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# Climate networks

edited February 2 in General

Created the introduction and structure for:

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edited June 2014

In the forum, we are analyzing some articles on climate networks.

Here is the forum thread for Yamasaki et al.

Here is the forum thread for Ludescher et al.

Comment Source:In the forum, we are analyzing some articles on climate networks. * K. Yamasaki, A. Gozolchiani, and S. Havlin, [Climate networks around the globe are significantly effected by El Niño](http://arxiv.org/abs/0804.1374), June 2013. * Josef Ludescher, Avi Gozolchiani, Mikhail I. Bogachev, Armin Bunde, Shlomo Havlin, and Hans Joachim Schellnhuber, [Improved El Niño forecasting by cooperativity detection](http://www.pnas.org/content/early/2013/06/26/1309353110.full.pdf+html), _Proceedings of the National Academy of Sciences_, 30 May 2013. Here is the [forum thread](http://forum.azimuthproject.org/discussion/1357/paper-yamasaki-et-al-climate-networks-around-the-globe-are-significantly-effected-by-el-nino/) for Yamasaki et al. Here is the [forum thread](http://forum.azimuthproject.org/discussion/1360/paper-ludescher-et-al-improved-el-nino-forecasting-by-cooperativity-detection/) for Ludescher et al.
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edited June 2014

Another paper:

Comment Source:Another paper: * Y. Berezin, A. Gozolchiani, O. Guez & S. Havlin, [Stability of climate networks with time](http://www.nature.com/srep/2012/120918/srep00666/full/srep00666.html), 2012, Scientific Reports.
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3.

I have filled the details for the definitions of cross-correlations. This need checking!

Comment Source:I have filled the details for the definitions of cross-correlations. This need checking!
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4.

The paper by Ludescher et al that caused the stir is now available for free at a certain location:

• Josef Ludescher, Avi Gozolchiani, Mikhail I. Bogachev, Armin Bunde, Shlomo Havlin, and Hans Joachim Schellnhuber, Very early warning of next El Niño, Proceedings of the National Academy of Sciences, February 2014.

I've updated various links to point to this free version.

Comment Source:The paper by Ludescher _et al_ that caused the stir is now available for free at a certain location: &bull; Josef Ludescher, Avi Gozolchiani, Mikhail I. Bogachev, Armin Bunde, Shlomo Havlin, and Hans Joachim Schellnhuber, <a href="http://www.climatelinc.eu/fileadmin/UG_ADVANCED/Publications/BIU_-_Avi__Halvin__et_al-Very_early_warning_of_next_El_Nino.pdf">Very early warning of next El Ni&ntilde;o</a>, <i>Proceedings of the National Academy of Sciences</i>, February 2014. I've updated various links to point to this free version.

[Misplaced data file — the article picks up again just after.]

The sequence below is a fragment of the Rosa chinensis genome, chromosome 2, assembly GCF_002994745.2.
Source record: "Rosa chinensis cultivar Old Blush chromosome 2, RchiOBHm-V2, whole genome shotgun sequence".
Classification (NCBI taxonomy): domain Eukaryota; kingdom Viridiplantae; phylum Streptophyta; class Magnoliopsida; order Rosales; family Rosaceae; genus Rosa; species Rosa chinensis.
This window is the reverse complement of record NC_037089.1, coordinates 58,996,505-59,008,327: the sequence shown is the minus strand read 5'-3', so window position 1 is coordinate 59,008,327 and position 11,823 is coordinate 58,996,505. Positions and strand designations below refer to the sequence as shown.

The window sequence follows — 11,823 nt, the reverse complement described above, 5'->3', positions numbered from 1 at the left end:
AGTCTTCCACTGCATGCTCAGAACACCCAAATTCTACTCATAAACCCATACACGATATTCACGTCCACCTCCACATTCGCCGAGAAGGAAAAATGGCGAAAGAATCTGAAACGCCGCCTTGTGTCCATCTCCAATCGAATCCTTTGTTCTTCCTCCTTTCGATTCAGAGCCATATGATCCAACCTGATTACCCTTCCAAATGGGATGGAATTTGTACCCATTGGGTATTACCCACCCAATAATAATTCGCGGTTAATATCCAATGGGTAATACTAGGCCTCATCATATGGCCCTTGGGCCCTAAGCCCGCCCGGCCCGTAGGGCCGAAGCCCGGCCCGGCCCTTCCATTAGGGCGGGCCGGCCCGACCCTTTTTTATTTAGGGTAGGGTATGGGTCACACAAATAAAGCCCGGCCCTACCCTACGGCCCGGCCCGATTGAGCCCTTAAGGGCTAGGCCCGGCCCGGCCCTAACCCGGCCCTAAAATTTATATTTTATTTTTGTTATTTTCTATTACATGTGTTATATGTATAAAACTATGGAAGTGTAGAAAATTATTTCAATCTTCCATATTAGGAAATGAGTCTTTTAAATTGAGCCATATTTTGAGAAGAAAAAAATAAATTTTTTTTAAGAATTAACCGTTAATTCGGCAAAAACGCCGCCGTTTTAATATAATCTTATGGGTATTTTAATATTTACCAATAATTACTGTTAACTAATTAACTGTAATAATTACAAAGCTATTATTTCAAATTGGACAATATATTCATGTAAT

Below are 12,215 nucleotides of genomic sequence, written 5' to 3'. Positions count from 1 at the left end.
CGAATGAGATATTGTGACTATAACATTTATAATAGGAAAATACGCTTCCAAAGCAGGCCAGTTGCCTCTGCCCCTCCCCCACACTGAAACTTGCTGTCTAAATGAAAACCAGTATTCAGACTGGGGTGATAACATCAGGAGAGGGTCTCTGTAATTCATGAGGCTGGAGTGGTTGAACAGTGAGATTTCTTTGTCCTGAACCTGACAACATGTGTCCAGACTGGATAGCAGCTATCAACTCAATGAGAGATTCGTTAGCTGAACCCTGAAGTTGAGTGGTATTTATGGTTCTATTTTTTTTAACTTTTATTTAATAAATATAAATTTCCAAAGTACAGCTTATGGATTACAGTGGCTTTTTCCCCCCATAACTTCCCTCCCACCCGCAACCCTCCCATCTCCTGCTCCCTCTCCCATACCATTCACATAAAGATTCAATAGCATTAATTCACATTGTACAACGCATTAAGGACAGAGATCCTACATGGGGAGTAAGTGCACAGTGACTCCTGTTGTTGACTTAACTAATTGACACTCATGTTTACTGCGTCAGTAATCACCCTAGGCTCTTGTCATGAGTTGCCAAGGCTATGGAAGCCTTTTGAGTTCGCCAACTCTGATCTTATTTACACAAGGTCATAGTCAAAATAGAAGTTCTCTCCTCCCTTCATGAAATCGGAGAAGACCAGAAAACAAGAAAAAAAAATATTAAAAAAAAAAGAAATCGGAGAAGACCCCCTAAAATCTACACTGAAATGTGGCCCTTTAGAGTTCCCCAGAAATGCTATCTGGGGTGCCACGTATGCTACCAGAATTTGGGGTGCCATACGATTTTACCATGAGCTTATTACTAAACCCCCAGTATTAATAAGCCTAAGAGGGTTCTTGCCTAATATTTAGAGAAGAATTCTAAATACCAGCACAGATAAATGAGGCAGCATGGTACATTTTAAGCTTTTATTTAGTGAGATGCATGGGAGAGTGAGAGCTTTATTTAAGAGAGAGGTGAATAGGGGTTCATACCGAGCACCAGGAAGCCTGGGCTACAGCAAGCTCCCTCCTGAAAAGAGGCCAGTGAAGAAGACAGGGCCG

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edited July 2014

I added the following to the wiki. I am trying to understand what the link strengths used by Ludescher actaully measure. I think its pretty weird!

The link strength defined above by Yamasaki et al has some surprising behaviour. The following graphs are all based on simulated data. There are two time series of length 565, called "signal 1" and "signal 2" in the graphs, which consist of quadratics $q_1$ and $q_2$ plus independent gaussian noise. The noise has the same amplitude (standard deviation) in all cases, but $q_1$ and $q_2$ are multiplied by 1000 (leftmost column), 9 (second column), 3 (third column) and 1 (fourth column).
Examples of the signals themselves are shown in the top two rows, the value of $c^{(t)}_{i,j}(\tau)$ is in the third row, and the fourth row shows an estimated density of the link strength derived from 100 replicates (different samplings of noise).
In the first column, the $q_1$ and $q_2$ overwhelm the guassian noise, so you can see their shapes. In particular, note that have positive correlation for all delays: it varies between about 0.87 and 0.97. The other three columns are intended to be more realistic signals which roughly resemble climate data. One would expect that as the multiplier for $q_1$ and $q_2$ decreases, the link strength would also decrease, but the opposite is the case.
Comment Source:I added the following to the wiki. I am trying to understand what the link strengths used by Ludescher actaully measure. I think its pretty weird! #### Understanding the link strength The link strength defined above by Yamasaki *et al* has some surprising behaviour. The following graphs are all based on simulated data. There are two time series of length 565, called "signal 1" and "signal 2" in the graphs, which consist of quadratics $q_1$ and $q_2$ plus independent gaussian noise. The noise has the same amplitude (standard deviation) in all cases, but $q_1$ and $q_2$ are multiplied by 1000 (leftmost column), 9 (second column), 3 (third column) and 1 (fourth column). Examples of the signals themselves are shown in the top two rows, the value of $c^{(t)}_{i,j}(\tau)$ is in the third row, and the fourth row shows an estimated density of the link strength derived from 100 replicates (different samplings of noise). In the first column, the $q_1$ and $q_2$ overwhelm the guassian noise, so you can see their shapes. In particular, note that have positive correlation for all delays: it varies between about 0.87 and 0.97. The other three columns are intended to be more realistic signals which roughly resemble climate data. One would expect that as the multiplier for $q_1$ and $q_2$ decreases, the link strength would also decrease, but the opposite is the case. <img src = "http://www.azimuthproject.org/azimuth/files/linkstrength.png" alt = ""/>